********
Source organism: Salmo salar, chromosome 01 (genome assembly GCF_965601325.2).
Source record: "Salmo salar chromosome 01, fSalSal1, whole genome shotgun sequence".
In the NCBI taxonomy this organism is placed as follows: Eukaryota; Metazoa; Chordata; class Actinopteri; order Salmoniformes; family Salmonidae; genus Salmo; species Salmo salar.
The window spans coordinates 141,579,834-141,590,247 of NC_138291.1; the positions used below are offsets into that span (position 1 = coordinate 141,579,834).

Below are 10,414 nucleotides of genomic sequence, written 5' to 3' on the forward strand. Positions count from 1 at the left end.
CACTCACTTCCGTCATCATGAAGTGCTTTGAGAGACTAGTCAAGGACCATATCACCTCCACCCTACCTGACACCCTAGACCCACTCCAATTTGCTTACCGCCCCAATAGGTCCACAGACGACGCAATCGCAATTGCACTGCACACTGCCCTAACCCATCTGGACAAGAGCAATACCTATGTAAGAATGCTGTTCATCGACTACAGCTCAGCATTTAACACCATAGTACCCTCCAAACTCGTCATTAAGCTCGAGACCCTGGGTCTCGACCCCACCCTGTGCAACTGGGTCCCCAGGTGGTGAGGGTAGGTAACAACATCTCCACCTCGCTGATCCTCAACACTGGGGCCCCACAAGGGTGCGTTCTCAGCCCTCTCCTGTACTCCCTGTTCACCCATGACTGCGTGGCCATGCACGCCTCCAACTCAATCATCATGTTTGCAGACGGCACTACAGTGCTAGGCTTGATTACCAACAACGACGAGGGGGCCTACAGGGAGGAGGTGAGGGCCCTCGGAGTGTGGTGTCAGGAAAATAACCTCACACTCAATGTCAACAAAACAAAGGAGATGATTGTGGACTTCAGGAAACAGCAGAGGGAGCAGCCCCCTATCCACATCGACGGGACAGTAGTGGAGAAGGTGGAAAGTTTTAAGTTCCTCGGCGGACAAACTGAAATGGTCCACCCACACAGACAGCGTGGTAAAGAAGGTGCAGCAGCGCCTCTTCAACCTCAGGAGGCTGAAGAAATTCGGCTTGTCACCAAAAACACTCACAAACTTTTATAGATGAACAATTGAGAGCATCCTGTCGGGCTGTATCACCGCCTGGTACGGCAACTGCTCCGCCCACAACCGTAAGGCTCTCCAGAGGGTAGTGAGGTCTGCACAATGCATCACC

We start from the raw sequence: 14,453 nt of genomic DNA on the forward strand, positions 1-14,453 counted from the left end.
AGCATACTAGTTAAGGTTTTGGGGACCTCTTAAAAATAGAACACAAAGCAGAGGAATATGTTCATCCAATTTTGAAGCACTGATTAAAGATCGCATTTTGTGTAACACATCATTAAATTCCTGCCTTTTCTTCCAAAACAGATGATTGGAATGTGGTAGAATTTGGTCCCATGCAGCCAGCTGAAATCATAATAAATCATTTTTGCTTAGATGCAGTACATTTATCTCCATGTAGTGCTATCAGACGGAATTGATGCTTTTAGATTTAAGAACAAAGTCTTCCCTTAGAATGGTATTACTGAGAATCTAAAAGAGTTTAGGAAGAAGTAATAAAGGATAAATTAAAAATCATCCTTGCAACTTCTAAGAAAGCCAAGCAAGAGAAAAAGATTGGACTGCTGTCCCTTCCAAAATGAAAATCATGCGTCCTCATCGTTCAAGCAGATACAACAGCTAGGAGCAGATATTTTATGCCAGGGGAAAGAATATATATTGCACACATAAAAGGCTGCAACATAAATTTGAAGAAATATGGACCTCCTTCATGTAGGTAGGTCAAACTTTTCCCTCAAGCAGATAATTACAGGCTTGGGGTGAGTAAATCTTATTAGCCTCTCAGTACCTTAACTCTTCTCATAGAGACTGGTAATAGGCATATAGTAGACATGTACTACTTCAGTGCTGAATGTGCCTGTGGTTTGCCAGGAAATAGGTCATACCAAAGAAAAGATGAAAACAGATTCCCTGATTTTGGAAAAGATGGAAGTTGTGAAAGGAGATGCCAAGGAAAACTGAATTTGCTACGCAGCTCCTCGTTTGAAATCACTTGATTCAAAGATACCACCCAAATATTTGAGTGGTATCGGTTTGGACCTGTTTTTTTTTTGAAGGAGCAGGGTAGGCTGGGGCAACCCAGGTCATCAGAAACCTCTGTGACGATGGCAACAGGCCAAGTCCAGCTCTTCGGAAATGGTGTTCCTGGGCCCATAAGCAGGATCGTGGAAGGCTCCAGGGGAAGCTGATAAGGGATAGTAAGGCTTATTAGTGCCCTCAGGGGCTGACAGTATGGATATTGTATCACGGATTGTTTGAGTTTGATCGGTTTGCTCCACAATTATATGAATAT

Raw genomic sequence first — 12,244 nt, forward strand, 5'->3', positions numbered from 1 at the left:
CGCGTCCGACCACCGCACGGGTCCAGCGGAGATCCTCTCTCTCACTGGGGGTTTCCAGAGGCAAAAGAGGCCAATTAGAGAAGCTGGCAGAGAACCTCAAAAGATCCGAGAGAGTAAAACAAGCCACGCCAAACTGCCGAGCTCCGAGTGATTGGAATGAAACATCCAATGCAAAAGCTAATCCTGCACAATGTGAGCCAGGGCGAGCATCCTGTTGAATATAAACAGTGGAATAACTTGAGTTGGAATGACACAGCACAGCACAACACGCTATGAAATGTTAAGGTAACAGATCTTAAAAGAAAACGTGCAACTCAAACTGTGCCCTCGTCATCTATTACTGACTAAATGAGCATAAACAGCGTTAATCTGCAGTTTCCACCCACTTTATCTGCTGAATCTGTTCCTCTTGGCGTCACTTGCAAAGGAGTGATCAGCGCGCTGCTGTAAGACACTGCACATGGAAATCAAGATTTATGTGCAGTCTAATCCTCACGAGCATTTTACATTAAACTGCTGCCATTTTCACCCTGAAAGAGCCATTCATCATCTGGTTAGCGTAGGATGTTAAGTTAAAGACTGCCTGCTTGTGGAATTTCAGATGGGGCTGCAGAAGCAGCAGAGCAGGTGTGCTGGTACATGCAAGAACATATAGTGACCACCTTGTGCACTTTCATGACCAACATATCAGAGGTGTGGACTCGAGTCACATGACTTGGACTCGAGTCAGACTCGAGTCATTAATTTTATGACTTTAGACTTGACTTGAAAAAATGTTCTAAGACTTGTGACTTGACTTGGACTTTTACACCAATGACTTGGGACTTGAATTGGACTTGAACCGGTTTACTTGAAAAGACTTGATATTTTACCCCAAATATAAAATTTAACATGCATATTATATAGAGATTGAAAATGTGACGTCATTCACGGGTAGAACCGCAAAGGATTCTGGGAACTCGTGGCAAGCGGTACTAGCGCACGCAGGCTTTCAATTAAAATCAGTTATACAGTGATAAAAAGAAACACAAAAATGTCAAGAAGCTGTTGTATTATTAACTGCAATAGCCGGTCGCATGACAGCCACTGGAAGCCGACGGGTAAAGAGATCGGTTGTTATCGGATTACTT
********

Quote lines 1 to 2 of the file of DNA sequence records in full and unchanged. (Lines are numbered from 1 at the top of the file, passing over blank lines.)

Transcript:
Source organism: Salmo salar, chromosome 01 (genome assembly GCF_965601325.2).
Source record: "Salmo salar chromosome 01, fSalSal1, whole genome shotgun sequence".